In April, members of a radical group in Kyiv, authorized by the local municipality to carry out patrolling, attacked a Roma settlement. They torched tents and chased women and children with rocks and pepper spray. Two criminal investigations were launched, but at time of writing, those investigations had not led to any prosecutions.
In May, hate groups disrupted an equality festival in Chernivtsi while local police failed to effectively protect participants. Also in May, hate groups in Kyiv disrupted an Amnesty International LGBT rights event in Kyiv. Police present took no action and made homophobic comments.
However, in June, police briefly detained dozens of radicals who sought to interfere with the Kyiv Pride March, and a robust police presence at the march ensured marchers’ safety. LGBT equality marches in Krivyi Rih and Odessa also took place without major violence.
In March, a petition to stop “propaganda” of homosexuality was removed from the president’s website.
Russia has occupied Crimea since 2014 and continues to perpetrate grave human rights violations against people there for expressing pro-Ukrainian views.
On October 6, imprisoned Ukrainian filmmaker Oleg Sentsov ended his 145-day hunger strike to avoid force-feeding. Senstov was arrested in 2014 in Crimea on bogus terrorism charges and is serving a 20-year prison sentence (See Russia chapter). On May 14, he went on a hunger strike to demand the release of 64 Ukrainians held in Russia and Crimea on politically motivated charges.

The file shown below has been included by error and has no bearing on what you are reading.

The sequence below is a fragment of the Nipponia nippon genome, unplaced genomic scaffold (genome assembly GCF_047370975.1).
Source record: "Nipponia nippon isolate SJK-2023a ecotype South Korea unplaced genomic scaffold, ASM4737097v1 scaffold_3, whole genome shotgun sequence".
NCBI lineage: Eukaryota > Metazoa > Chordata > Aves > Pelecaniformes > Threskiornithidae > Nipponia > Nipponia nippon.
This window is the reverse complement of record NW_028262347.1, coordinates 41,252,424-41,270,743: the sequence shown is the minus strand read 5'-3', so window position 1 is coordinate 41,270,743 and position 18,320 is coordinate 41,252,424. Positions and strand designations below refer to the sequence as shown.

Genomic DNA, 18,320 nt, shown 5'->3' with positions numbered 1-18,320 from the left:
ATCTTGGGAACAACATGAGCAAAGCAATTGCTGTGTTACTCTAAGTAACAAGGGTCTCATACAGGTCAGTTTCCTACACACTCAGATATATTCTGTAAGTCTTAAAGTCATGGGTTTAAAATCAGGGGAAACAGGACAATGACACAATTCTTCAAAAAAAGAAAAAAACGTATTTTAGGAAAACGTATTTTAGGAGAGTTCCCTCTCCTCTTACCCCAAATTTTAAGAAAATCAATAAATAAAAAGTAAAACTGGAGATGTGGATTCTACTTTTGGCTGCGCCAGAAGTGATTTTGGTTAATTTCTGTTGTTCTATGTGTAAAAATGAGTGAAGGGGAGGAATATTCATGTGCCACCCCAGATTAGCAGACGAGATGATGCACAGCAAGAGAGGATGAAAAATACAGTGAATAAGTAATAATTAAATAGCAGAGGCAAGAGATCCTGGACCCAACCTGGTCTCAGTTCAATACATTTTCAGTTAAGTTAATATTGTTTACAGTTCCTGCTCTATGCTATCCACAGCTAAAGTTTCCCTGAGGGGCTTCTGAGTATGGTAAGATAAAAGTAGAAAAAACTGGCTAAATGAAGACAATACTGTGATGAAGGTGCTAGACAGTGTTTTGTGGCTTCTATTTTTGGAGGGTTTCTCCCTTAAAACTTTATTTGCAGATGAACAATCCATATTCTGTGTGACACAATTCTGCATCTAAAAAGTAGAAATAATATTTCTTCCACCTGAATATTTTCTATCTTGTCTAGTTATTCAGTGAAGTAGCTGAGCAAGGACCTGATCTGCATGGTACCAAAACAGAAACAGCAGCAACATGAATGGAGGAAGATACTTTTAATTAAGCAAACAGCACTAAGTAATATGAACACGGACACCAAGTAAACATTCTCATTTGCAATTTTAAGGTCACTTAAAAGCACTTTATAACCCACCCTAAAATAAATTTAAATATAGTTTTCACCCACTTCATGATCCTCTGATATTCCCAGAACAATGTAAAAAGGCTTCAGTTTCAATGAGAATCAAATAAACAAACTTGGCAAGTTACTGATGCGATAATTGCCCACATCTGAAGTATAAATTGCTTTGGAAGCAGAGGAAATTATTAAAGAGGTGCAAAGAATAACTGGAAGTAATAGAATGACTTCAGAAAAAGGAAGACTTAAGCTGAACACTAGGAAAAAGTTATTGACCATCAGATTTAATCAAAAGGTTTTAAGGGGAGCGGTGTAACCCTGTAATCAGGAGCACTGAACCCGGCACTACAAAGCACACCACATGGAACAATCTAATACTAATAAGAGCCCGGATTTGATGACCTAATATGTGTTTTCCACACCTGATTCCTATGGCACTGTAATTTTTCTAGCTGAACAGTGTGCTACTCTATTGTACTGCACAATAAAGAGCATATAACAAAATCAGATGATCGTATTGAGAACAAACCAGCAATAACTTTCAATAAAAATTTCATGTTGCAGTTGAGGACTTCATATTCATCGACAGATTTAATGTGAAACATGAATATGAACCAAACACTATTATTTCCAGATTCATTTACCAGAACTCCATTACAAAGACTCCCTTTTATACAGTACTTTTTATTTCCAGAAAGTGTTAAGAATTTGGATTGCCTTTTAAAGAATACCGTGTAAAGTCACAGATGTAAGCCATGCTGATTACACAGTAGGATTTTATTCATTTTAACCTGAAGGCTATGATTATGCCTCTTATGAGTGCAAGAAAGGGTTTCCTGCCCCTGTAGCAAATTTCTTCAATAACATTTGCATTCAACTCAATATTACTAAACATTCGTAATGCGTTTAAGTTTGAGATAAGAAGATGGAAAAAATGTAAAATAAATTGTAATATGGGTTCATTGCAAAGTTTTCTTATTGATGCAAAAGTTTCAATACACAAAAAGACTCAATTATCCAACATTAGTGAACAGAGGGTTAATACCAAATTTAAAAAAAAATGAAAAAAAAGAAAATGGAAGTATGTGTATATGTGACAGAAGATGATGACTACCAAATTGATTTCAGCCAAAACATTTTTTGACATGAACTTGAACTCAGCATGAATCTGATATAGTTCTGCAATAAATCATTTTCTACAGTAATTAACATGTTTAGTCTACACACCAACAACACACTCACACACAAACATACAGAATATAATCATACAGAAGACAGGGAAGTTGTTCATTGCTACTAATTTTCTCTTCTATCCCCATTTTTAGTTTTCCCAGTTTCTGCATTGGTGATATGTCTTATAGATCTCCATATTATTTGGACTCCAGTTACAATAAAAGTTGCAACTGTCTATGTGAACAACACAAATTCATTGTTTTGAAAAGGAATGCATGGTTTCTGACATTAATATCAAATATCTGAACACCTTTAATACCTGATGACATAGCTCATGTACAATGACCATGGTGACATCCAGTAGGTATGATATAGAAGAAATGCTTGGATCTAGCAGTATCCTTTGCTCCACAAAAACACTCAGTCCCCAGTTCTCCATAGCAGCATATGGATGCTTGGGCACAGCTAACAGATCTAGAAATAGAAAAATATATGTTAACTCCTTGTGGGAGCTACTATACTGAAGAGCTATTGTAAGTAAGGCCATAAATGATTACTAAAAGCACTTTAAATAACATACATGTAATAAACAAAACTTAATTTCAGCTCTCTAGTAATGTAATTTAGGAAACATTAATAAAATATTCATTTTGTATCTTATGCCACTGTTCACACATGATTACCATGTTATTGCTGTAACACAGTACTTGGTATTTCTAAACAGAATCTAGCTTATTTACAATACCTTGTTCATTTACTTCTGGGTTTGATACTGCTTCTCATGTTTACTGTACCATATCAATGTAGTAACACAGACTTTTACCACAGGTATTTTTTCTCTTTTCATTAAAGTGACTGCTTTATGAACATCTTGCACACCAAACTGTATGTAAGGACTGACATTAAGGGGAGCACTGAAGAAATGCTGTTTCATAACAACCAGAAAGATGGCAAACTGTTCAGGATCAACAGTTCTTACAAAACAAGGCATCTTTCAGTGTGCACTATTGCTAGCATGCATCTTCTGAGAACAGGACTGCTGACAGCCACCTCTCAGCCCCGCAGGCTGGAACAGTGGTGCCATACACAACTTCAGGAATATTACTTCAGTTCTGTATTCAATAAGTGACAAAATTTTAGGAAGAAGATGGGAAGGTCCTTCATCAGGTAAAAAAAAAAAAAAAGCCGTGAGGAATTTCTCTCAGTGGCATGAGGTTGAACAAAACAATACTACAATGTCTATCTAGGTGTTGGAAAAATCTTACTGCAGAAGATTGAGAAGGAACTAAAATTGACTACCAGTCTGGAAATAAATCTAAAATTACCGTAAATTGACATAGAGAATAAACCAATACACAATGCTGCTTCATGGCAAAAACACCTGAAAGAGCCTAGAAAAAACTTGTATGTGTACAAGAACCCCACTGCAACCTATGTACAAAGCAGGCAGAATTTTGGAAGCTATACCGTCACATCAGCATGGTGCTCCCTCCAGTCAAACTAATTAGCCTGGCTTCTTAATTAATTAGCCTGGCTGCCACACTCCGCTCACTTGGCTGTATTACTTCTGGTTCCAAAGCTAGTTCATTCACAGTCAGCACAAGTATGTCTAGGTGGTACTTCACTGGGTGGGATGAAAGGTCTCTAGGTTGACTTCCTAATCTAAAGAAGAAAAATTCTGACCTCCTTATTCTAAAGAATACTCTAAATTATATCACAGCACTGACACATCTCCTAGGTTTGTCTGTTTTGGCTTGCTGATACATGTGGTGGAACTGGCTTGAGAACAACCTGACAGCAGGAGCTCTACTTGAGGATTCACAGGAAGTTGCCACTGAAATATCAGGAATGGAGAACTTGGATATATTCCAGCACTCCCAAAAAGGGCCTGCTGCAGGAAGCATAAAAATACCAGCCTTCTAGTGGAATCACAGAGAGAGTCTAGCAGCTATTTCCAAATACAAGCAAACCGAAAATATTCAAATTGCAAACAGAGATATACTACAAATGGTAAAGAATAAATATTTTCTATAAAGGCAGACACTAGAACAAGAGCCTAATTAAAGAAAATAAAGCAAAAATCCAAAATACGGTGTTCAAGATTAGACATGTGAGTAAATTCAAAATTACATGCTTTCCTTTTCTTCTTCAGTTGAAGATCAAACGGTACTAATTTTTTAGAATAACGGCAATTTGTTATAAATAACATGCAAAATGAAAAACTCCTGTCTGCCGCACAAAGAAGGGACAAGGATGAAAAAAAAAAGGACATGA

Russian authorities targeted Crimean Tatars who criticized the occupation with false terrorism and criminal incitement charges. They harassed Crimean Tatars, searching their homes, sometimes detaining residents for questioning.
In January, authorities arrested Ismail Ramazanov, a Crimean Tatar, on incitement charges for comments he made online. In court the next day, he stated that security officers beat him. Authorities refused to investigate his allegations of torture. In July, he was released from custody pending trial.
In May, Russian authorities in Crimea arrested Server Mustafayev and Edem Smailov for their alleged involvement with the Islamist movement Hizb ut-Tahrir, banned as a terrorist organization in Russia but not in Ukraine. Twenty-one men arrested in 2016 and 2017 on terrorism-related charges, based on allegations of involvement with Hizb-ut-Tahrir, remained in pretrial custody.
Also in May, a court upheld a suspended two-year sentence for Suleyman Kadyrov, a Crimean Tatar activist, on separatism charges for a comment posted to Facebook.